Leadership in Property Management - a Contrarian's Perspective
15 years ago, Steven Sample published his well regarded and truly insightful book, 'The Contrarian's Guide to Leadership'. There is, he made clear, an important place for conventional wisdom, yet a leader must not be 'slavishly' wedded to it. Effective, competitive leadership requires always envisioning 'something better'. Property Management companies need such leaders. Sample went on to parse out the difference between a manager and a leader. There is, of course, an important role for property 'managers'. Yet, the leaders of property management companies could better serve our communities and the industry as a whole if we were more mindful about six leadership traits espoused by the author.
- Dealing in Gray - While managers are expected to make quick 'yes or no', 'black or white' decisions within the parameters of their assigned tasks, a good leader takes what many see as a contrarian approach. He or she frequently opts to embrace 'gray'. In other words, while managers necessarily think in more binary terms, a leader takes as much time as possible to gather varied perspectives, delaying a decision as long as possible. The future long term success of a business requires careful consideration at every step along the way, not quick decisions.
- Surrounded By Experts - That being said, in order to be willing to listen to other perspectives, a leader must first value and seek out the expertise of others. A good leader cannot himself be an expert in everything essential to the successful operation of his business, but he must be the one who knows how to synthesize the insights of varied specialists into a skillfully woven, coherent plan that his managers can then be tasked to carry out.
- Listening Well - A leader must develop the ability to listen well. Sample wrote, 'the contrarian leader prizes and cultivates his ability to view things simultaneously from two or more perspectives.' A leader wants to see things even from opposite perspectives. He listens very carefully to what others are thinking, yet as he does so, he never 'abdicates' his responsibility to make the final decision to anyone else.
- Jujitsu Most Decisions - Another aspect of the contrarian leader is that he encourages his managers to make decisions that are appropriate to their realm within the business. If the managers you have hired cannot make quick and appropriate decisions, they either need better training, be encouraged to either step down from their management position or pursue a different career. Clearly, if a leader is spending his valuable time micromanaging his managers, he no longer has the time to be the kind of leader the business really needs.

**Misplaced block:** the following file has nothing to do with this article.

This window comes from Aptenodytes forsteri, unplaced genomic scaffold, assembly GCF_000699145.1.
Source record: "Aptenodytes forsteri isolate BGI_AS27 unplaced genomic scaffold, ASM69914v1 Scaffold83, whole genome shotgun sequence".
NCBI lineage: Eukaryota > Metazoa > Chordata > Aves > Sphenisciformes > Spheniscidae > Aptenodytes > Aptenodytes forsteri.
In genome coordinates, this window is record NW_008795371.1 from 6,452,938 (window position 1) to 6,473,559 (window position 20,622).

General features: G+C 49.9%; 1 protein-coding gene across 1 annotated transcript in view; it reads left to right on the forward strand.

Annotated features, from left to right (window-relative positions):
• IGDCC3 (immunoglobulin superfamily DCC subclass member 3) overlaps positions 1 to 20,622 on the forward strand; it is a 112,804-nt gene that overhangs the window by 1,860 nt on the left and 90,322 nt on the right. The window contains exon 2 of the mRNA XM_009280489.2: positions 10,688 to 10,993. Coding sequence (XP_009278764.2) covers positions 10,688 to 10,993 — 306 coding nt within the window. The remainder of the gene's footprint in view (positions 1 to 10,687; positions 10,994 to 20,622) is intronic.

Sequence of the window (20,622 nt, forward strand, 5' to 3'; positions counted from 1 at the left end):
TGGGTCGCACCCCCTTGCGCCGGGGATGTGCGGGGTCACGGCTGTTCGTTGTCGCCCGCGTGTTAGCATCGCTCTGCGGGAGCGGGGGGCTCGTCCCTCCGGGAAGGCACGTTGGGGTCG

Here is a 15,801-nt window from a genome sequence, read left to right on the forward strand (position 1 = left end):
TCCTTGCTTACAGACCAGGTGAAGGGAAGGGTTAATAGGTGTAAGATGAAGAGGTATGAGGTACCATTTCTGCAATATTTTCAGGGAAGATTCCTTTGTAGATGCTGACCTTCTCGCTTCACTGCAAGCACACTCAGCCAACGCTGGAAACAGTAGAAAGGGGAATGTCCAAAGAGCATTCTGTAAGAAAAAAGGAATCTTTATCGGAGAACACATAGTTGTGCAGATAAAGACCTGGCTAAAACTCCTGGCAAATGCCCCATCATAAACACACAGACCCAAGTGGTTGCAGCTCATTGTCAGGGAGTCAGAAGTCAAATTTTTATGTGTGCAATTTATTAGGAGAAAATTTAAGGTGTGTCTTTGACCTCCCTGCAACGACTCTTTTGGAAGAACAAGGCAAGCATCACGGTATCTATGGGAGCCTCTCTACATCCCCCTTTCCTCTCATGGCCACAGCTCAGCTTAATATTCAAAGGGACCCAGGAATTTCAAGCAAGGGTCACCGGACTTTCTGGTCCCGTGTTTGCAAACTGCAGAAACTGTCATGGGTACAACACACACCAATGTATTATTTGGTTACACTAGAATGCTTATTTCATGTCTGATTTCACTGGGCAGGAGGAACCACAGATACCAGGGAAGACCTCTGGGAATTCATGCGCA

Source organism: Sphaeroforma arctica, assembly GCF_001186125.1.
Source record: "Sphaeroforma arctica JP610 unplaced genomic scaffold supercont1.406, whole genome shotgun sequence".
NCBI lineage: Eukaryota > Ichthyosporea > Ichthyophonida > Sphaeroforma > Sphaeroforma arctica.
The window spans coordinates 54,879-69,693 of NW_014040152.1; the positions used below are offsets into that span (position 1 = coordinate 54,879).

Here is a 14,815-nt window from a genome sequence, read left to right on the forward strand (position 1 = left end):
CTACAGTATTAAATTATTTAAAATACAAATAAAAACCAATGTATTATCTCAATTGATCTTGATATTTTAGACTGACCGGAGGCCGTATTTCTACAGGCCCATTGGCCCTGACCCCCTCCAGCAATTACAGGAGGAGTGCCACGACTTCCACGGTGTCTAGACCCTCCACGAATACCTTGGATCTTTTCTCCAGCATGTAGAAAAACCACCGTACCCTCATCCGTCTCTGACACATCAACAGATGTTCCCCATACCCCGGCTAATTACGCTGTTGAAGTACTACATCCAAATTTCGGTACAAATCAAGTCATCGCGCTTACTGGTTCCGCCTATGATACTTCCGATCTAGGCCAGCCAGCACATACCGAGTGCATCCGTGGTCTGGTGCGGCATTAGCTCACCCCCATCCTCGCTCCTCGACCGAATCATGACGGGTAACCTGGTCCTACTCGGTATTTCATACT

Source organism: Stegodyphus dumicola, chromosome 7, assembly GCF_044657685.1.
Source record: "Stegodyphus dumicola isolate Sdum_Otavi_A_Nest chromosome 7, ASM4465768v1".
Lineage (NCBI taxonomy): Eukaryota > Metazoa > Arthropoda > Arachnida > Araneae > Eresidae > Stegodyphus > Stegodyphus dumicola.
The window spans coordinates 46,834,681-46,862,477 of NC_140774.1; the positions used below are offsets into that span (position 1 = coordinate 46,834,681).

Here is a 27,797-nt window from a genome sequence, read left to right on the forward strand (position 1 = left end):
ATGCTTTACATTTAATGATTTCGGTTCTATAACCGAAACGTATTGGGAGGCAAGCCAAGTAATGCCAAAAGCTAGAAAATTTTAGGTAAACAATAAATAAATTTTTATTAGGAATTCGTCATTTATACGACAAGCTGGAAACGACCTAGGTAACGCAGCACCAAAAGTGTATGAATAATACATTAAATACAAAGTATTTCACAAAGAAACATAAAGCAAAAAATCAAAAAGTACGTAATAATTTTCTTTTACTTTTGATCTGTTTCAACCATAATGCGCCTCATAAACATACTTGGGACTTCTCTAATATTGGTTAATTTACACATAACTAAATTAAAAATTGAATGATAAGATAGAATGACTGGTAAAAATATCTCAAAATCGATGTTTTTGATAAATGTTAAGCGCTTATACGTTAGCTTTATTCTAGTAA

- Willing to Lose - Contrary to popular thinking, Sample suggests that a good leader is also skilled at compromising. In other words, a leader knows which battles are ok to lose, because he is crystal clear on which 'hill' there will be no retreat. A leader values each hour spent in developing his ability to lead his organization with competitive, cutting edge strategies. He does not permit himself to be drawn down any of a number of possible rabbit holes always awaiting him. Rather, he yields ground in order to win the much larger war - maintaining a competitive lead in the industry.
- A Penchant for Classics - So, how might a leader continue to develop his/her effectiveness as a leader? Sample answered that question unequivocally. His notion of a contrarian leader is that a leader is a mindful reader. Yet he added a few caveats. A leader spends little time immersed in the trade journals, the daily newspaper, or popular new books - all of which tend to narrow focus. His management team ought to be the ones who digest those items, honing in their management skills. Rather, a good leader spends his time reading and rereading great literature - the ‘supertexts' - that have the ability to expand his mind so that he may more easily imagine beyond what is conventional. This would include reading the biographies of great leaders, works of history, classic plays and poems. Examples: Machiavelli’s The Prince, The Bible, Plato’s Republic, Dante’s Divine Comedy, Homer’s Iliad, Shakespeare’s Hamlet, Sophocles’ Antigone. etc.
‘Read only the best books first, lest there not be time enough to read them all.’ Henry David Thoreau.
There are several inspiring leaders in real estate and property management who exemplify these ‘contrarian’ values. Are you one of them? If not, are you ready to become a better leader in this industry?